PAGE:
In the fierce lead of Beasts of the Southern Wild, the child and the performance are one – and when all three feet of this mean six-year-old turn in mid-march to stare down the Aurochs, if you’re at all like me, your breath is going to catch in your throat.
October already. September seemed a matter of days. At some point in there, for example, I met Roger Ebert – quite briefly of course, though somehow I keep flashing back to that moment. Maybe this is because it happened so fast, and that in a month of consistent temporal compression, something which means quite a lot to me on a personal level is threatened with being reduced to a single blip – a single byte of data. I met Roger Ebert. It was lovely. It was perfect. And my artifact of the event remains perfect, shrinkwrapped, in a pile of things I have no time to go into, on the desk in my old bedroom at my parents’ house, behind drawn curtains.
Misadventures in dizziness - round one, and round two. The film festival – round one, and round two. Peterborough. My birthday (?). The apartment. The job. That was September.
And my persistent, hacking cough, which - I must admit - was quite fun to take with me into a screening of Contagion, and sit in the back, and scare the shit out of everyone. While I won’t say that Contagion does for unwashed countertops what Jaws did for water, it is a nicely structured film to produce a profound sense of unsettledness. The first two thirds of the film are stalwart drama – with a twist, which I’ll get into in a minute – but there comes a tipping point around the end of the second act, whereupon Contagion becomes speculative fiction. This produces the unsettled feeling I mentioned. Contagion lays bare how very easily our world would roll over to lie on its back.Read more
To all comers: the fifth single seat from the front, in the left wing of the Isabel Bader, belongs to Matthew Brown for ever, and I’d appreciate a sticker or plaque to this effect. From that perch I saw a great one on Monday night - Position Among the Stars. The film was in no way what I was expecting, a nearly-2-hour documentary chronicle of a small, poor family in modern Indonesia. As such it is a terrific family drama, and we become absorbed watching these people negotiate their lives through trivial in-and-outs which are quite often extraordinary or delightful.
But beyond all this, the film punches us repeatedly with jaw-dropping visual touchpoints, and becomes a mesmerizingly vivid ride. We watch a mosque dawn over a church, paralleling Islam’s overtaking Christianity in the region, thanks to a genuinely ingenious reapplication of track-zoom. A seeming starfield, for the opening credits, resolves itself into the drops of dew on a field of grass as the gain turns up and the cosmos melts away. A boy runs through the back-alleys of Jakarta with two hangers of stolen clothes streaming over his shoulders, becoming freer and freer with every step. A train trolley is powered by a motorcycle running in reverse – and that one, you’ll have to see to believe.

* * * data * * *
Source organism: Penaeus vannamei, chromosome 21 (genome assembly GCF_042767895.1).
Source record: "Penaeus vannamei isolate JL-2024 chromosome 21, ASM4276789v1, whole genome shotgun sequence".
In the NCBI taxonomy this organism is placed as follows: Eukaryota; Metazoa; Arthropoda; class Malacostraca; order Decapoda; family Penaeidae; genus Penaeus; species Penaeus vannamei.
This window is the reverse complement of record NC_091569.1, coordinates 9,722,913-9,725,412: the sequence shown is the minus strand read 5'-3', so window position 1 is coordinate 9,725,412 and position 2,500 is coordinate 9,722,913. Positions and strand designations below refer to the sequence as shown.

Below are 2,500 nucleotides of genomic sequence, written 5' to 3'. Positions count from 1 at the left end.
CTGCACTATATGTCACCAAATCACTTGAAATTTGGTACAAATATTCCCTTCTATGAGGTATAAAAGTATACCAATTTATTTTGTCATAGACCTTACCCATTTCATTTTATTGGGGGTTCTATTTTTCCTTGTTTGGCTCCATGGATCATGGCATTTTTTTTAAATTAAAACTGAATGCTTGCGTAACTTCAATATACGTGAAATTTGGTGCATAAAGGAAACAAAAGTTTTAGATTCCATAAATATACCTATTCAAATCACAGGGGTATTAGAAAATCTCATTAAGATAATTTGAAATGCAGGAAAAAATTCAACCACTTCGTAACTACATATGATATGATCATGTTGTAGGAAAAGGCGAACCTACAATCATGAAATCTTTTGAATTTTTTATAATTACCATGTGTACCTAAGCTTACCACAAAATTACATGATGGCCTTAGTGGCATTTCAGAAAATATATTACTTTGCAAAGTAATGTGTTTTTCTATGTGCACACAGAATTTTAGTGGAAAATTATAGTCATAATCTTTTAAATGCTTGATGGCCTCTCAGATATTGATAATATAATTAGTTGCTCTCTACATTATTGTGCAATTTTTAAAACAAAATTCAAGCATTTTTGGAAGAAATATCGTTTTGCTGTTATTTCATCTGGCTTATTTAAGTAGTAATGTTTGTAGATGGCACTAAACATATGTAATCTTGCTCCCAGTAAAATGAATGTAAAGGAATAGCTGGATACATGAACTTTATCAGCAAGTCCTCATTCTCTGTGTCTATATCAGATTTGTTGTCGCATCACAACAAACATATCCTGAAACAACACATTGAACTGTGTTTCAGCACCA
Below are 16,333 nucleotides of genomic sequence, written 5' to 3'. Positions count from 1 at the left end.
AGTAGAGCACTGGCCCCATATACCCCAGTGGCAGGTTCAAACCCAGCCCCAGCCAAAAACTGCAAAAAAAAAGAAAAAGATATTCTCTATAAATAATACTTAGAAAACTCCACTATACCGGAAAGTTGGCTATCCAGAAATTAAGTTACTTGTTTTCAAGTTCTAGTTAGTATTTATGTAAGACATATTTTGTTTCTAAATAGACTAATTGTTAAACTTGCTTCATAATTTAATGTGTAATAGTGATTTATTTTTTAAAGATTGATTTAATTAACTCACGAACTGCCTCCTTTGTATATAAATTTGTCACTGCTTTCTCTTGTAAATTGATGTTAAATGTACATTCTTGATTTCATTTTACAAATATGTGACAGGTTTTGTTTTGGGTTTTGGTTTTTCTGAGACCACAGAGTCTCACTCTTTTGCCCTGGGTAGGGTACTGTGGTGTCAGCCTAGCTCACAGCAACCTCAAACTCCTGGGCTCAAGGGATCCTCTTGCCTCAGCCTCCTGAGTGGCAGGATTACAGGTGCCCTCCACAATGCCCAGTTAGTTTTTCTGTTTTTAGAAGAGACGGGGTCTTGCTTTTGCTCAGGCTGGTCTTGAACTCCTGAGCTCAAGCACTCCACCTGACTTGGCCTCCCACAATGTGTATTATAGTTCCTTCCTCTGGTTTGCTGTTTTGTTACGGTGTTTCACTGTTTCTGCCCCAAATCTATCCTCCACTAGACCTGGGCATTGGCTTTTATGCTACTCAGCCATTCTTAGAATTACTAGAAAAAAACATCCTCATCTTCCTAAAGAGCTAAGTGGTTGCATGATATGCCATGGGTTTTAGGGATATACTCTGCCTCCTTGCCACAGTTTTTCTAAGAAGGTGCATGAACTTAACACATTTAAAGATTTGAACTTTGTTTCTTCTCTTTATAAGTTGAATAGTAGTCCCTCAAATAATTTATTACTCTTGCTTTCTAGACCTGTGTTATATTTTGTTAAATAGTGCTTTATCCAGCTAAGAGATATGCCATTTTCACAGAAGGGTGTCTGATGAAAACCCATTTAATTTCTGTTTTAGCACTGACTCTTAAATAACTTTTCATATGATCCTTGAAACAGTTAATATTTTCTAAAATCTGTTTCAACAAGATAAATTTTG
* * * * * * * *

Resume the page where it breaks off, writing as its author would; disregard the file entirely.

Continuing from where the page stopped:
I like the short doc Flying Anne a lot; it’s a winsome portrait. Anne, who looks like she lost a fight with a bag of flour, has Tourette’s, which in her case causes her to lick things compulsively and – a bit more visually engaging – twirl around sometimes as she walks. The film stages her sense of isolation and then her process of overcoming that isolation; a date with a boyfriend who thinks she is beautiful is a real highlight, particularly when they go down a waterslide tube together which, from the inside, looks like fire and stars.
Flying Anne was paired with How Are You Doing, Rudolf Ming? and here, we have found Emily Hagin (Zombie Girl) a boyfriend. Rudolf is a perfect little psycho: he enjoys setting traps (“It’s great to see things turn bad for some!”), doesn’t play well with others (finding his siblings playing with his markers, he throws a hell of a temper tantrum), and when the director asks him if he ever contemplates his own death, Rudolf does it on the spot – perhaps for the first time.
But more to the point, Rudolf makes films. They are not films as you and I know them, but rather hand-drawn frames, scribed onto long ribbons of semi-translucent paper, which Rudolf then feeds through a projector lamp and narrates (and provides sound effects) as he advances the film frame by frame. When he first does this in How Are You Doing, the audience burst into applause the moment he was done. It’s a lunatic thing to see, this red-haired, freckled, 11-year-old tyrant throwing all his guts and glory onto a makeshift cinema screen. No videotape, no editing, no special effects: just markers, paper, and Rudolf’s bent little soul. Maybe all the things that make us horrible must go into all the things that make us great? When the End Times come and the world has ceased to beat, this kid will be the king of a new age of cinema.